After more than 60 years of direct, personal experience, I’ve decided that sleep is weird.
Some nights I’ll go to bed and sleep as deeply as the dog shown in the picture above. I’ll be out for hours without any periods of wakefulness, and so far as I can tell during that time I’ve had one long, continuous dream that is like an extended feature film. I wake up and feel refreshed, but the sleep state lingers and it takes me a while to sharpen up and get going.
Other nights I’ll start off with a good period of rest, but then hit the sleep wall at about 3 a.m. I’ll wake up and struggle a bit to get back to sleep, and from then on until I get up for good, sleep will come in hour-long snatches, with lots of tossing and turning in between and dreams like sitcom episodes. When I finally give up trying to sleep any longer, I don’t feel particularly well rested, but I’m immediately alert.
And then there are nights when I hit that same sleep wall, wake up long enough to realize that I’m awake and need to try to get back to sleep, and then shift immediately into vignette mode, where I have brief, strange dreams interrupted by a minute or two of awareness before plunging back to get the next dream snippet. It’s as if my brain is shuffling the deck to sift through the day’s events and needs to lurch back to consciousness briefly before moving to the next selected short on the dream roster. And when I have one of those nights I finally wake up abruptly and get up immediately, wondering just how much strange stuff is lodged up there in my hippocampus.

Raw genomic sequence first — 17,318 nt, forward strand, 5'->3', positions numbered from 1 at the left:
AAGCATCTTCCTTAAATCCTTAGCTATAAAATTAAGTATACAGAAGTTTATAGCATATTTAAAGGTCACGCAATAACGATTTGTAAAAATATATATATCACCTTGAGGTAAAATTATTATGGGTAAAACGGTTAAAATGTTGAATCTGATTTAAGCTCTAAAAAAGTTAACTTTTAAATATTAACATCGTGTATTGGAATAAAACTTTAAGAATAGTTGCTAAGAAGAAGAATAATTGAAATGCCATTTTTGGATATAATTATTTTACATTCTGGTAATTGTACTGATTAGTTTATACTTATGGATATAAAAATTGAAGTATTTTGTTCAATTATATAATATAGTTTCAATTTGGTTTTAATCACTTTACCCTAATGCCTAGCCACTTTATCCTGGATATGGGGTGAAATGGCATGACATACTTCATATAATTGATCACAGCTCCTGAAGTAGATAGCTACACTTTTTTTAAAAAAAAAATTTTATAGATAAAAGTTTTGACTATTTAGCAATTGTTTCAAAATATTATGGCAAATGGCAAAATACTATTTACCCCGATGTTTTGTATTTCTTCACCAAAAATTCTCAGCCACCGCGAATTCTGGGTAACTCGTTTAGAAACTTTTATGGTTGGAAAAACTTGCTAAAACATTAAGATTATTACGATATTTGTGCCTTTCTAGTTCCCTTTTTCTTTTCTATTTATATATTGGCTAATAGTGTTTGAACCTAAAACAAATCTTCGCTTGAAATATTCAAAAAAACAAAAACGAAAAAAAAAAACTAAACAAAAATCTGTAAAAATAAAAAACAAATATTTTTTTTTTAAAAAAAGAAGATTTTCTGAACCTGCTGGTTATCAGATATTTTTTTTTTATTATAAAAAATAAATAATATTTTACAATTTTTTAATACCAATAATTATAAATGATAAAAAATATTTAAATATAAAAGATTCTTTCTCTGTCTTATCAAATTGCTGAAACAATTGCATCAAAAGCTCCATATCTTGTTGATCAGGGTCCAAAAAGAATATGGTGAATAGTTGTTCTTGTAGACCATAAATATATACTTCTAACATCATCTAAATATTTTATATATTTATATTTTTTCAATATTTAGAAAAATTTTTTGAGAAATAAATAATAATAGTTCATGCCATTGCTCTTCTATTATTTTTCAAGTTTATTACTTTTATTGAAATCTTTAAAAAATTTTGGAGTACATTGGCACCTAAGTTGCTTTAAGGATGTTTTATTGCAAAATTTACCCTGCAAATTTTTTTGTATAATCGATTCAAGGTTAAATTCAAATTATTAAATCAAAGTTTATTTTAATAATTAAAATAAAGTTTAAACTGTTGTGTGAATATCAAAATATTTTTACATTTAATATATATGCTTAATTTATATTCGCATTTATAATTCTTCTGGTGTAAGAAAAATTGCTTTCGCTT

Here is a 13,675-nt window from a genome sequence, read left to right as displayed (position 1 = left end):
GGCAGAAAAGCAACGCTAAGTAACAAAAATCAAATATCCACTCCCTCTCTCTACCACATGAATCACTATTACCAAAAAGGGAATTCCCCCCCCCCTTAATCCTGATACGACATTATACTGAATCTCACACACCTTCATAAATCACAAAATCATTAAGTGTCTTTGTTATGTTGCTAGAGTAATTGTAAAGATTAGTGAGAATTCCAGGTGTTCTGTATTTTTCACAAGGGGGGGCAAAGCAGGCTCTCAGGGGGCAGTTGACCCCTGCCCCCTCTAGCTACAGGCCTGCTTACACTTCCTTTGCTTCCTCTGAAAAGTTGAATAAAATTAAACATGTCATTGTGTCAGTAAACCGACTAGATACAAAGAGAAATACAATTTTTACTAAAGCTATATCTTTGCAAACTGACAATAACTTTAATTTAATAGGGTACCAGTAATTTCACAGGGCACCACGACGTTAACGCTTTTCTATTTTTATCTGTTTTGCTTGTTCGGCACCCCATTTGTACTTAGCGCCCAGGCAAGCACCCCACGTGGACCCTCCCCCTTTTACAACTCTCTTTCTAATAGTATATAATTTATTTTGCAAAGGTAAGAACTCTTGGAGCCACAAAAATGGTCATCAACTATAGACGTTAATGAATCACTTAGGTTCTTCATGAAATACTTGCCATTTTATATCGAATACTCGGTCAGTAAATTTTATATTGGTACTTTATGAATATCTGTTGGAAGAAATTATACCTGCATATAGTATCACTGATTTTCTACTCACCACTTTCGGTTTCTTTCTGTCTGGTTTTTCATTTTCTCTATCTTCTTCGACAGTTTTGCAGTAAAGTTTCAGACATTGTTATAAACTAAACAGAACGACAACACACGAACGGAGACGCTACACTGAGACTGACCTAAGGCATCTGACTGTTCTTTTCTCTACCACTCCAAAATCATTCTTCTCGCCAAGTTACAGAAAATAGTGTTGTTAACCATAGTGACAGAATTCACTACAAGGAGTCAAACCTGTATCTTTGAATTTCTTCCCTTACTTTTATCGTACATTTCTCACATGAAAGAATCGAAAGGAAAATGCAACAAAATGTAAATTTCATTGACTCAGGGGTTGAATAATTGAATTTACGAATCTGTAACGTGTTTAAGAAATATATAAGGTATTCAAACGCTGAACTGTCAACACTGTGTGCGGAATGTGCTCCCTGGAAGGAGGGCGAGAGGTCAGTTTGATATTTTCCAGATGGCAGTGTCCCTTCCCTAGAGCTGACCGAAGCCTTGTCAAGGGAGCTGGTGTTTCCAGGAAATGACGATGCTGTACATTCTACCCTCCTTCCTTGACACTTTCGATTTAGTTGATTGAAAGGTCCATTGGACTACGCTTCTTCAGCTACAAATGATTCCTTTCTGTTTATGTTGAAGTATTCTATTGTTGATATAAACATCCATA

I’m sure there are a lot of things that affect sleep patterns — what you’ve had to eat and drink that day, things that are going on in your life that cause concern, stress, physical fatigue, and so forth — but I suspect that much of it depends on subconscious stuff that just needs to be expressed for some reason. Sleep is intrinsically weird, and there’s not much we can do about it. Every night when you go to bed you just need to get ready for the show.